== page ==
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‘Brand Generosity’ Pays Off, Target SVP Tells Marketing.FWD Attendees

Just 5% of brand marketers think they are doing an excellent job at making changes based on consumer data, according to Suzanne Vranica, The Wall Street Journal’s advertising editor, who moderated a session Monday morning at VentureBeat’s Marketing.FWD conference, in New York City.

Vranica was on stage interviewing Kristi Argyilan, SVP of media and guest engagement at Target, who talked about how the retail giant uses consumer data to improve the guest experience for its shoppers.

“One of things Target has done is we have shifted more emphasis on the guest and put them in the center,” Argylian said. “As a result, we have a Guest Center of Excellence that distills the data into stories about the guest. It makes the data more relatable for the people in marketing.”

That data often manifests into new ideas at Target, she added. For example, data let Target know last year that its customers crave music when they are watching the Grammys; that resulted in a live commercial from Target featuring Imagine Dragons–the first live ad to ever air during the show. It didn’t promote Target products, either; it was simply more music content for viewers.

This year Target produced a similar ad featuring Gwen Stefani. The ad did contain some branding, but, again, the strategy was to provide viewers with more music content rather than sell products. “It’s risky, of course, to put out commercials like this, but we have found that this type of ‘brand generosity’–as we like to call it–gives us huge spikes in sentiment, intent to shop, and other emotional responses,” Argylian said.

Target is working to figure out how to quantify whether these consumer emotions translate into sales. “Measurement is still a challenge,” Argyilan told the audience. “We need to do more from a measurement standpoint. We are still struggling with figuring out the value of brand love. What does that mean from a sales perspective?”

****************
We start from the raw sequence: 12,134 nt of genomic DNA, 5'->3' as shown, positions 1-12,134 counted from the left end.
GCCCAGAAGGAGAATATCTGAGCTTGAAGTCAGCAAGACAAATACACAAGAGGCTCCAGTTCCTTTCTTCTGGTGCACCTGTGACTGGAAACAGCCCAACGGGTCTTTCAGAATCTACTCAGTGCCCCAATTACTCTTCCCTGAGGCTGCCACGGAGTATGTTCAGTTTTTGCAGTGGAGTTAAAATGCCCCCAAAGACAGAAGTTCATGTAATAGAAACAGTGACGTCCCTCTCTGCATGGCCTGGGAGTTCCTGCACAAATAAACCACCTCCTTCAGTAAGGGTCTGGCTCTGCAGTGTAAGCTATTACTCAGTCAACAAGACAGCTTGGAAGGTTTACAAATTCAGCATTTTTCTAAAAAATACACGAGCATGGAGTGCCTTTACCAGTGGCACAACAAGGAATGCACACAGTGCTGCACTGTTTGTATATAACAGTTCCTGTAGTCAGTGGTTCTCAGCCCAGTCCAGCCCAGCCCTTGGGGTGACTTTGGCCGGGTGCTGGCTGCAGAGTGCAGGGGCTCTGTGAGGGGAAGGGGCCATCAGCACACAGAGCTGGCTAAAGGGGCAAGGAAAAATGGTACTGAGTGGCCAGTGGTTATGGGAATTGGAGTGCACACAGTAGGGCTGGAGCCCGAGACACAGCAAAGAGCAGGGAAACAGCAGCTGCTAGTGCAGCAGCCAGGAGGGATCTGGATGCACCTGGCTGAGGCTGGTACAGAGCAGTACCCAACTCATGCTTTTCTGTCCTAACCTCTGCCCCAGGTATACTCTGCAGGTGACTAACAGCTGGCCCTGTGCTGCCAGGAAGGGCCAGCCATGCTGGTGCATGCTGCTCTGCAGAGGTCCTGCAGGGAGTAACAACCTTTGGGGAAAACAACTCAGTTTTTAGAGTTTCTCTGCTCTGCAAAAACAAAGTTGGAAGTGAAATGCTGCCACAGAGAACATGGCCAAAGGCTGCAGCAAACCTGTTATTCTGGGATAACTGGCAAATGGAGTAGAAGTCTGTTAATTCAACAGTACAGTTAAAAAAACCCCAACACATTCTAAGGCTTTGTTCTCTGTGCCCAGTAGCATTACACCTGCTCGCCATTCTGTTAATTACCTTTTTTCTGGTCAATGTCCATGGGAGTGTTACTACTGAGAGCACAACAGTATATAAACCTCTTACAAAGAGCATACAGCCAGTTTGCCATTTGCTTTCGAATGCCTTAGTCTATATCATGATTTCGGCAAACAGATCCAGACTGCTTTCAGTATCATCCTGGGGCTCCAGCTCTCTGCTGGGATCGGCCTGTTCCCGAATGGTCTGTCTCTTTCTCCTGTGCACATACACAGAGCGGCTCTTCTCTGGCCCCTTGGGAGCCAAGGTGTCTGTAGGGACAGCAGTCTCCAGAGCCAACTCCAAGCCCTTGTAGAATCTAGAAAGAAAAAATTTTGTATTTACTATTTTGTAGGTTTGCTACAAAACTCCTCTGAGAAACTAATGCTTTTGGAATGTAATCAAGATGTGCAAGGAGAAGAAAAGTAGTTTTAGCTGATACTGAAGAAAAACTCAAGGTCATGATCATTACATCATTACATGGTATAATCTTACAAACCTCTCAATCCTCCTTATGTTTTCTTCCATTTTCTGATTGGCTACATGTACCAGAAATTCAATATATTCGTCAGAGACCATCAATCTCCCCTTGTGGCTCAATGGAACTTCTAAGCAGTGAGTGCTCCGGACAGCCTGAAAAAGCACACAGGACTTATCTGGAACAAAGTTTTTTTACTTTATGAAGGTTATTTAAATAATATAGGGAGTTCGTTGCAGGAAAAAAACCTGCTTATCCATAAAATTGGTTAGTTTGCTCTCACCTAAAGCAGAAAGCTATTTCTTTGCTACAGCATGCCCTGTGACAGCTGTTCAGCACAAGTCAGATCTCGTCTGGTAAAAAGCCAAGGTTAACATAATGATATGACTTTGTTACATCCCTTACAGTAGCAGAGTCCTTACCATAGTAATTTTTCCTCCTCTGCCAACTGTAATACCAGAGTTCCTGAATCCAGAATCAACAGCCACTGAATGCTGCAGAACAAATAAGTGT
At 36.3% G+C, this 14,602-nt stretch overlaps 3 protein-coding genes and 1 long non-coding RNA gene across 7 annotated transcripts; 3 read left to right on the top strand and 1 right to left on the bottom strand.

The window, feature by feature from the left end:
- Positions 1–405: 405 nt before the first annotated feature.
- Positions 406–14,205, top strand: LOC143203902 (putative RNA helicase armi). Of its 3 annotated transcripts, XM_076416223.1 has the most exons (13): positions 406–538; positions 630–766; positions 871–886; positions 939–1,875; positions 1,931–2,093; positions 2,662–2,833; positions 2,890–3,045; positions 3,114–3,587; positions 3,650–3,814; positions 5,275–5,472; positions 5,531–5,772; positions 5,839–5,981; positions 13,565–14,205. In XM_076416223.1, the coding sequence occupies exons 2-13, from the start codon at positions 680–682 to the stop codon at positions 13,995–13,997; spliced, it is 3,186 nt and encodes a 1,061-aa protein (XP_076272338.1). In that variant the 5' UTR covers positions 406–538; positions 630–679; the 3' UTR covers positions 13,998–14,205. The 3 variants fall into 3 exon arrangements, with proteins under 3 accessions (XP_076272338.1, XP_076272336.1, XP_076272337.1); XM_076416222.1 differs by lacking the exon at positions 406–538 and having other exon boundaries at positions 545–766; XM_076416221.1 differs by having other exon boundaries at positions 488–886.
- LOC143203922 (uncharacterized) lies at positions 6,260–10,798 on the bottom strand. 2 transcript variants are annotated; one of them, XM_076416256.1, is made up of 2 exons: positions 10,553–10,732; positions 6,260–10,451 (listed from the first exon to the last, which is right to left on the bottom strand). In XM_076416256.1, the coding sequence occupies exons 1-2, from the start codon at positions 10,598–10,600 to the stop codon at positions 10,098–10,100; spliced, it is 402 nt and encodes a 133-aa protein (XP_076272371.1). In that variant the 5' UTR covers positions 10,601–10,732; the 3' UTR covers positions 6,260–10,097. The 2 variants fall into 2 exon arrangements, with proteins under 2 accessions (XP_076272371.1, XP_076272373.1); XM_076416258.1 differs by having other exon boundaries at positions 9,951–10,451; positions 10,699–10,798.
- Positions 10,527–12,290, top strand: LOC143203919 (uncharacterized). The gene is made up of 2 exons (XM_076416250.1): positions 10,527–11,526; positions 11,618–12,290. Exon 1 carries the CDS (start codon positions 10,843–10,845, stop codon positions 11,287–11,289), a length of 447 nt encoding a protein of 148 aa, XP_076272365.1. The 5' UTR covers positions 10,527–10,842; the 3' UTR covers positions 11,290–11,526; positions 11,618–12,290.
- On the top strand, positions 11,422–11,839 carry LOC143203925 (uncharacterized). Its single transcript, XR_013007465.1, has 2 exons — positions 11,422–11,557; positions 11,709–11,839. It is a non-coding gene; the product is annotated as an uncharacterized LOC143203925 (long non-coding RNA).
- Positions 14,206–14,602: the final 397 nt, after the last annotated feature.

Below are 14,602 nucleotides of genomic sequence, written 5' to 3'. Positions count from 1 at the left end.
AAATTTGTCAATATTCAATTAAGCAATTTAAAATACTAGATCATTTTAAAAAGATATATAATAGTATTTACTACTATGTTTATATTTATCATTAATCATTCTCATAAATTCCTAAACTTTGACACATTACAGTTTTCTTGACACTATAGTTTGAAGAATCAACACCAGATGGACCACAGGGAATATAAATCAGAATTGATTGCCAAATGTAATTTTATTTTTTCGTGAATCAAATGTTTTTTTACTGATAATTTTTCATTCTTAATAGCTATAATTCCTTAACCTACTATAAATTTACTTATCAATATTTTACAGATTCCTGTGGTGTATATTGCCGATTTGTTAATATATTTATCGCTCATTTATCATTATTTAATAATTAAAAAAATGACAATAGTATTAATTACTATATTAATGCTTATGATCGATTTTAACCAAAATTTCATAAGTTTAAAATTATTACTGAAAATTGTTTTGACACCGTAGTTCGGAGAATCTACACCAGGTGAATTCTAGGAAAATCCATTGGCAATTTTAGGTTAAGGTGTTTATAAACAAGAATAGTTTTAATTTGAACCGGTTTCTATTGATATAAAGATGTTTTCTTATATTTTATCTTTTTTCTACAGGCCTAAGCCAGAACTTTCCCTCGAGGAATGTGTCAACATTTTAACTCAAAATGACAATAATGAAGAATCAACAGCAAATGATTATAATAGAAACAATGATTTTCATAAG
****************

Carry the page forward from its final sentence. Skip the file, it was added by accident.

Argylian also talked about how Target has used social media data for its swim collection. The data told Target that people were tired of the “perfect body.” That insight played a big role in Target’s campaign this year, which focuses on “Swimsuits For Every Body.”

Another learning: Not all guests buy bathing suits in March, which is when Target traditionally began selling and marketing its swimwear. The company has found that youngsters, who have spring break in February, start looking for their beach needs way before March. “We’re now letting data dictate our merchandising strategy,” Argylian said.

Target is already reaping the benefits. It has seen a 15% sales lift for swimwear, which Argylian attributes to its data-based merchandising and that the swimwear merchandise is available online all year.

But Target doesn’t have it all figured out, Argylian admitted. The roadblock for Target (and other marketers, too) is personalizing to the individual.“What I see is that a lot of the time creative work starts with a TV idea,” Argylian said. “Conceptualize, apply the data, and then you get something very interesting. The data helps guide where a concept needs to go.” 

Read related article, “Mondelez CMO: 'Welcome To The New Fluidity'

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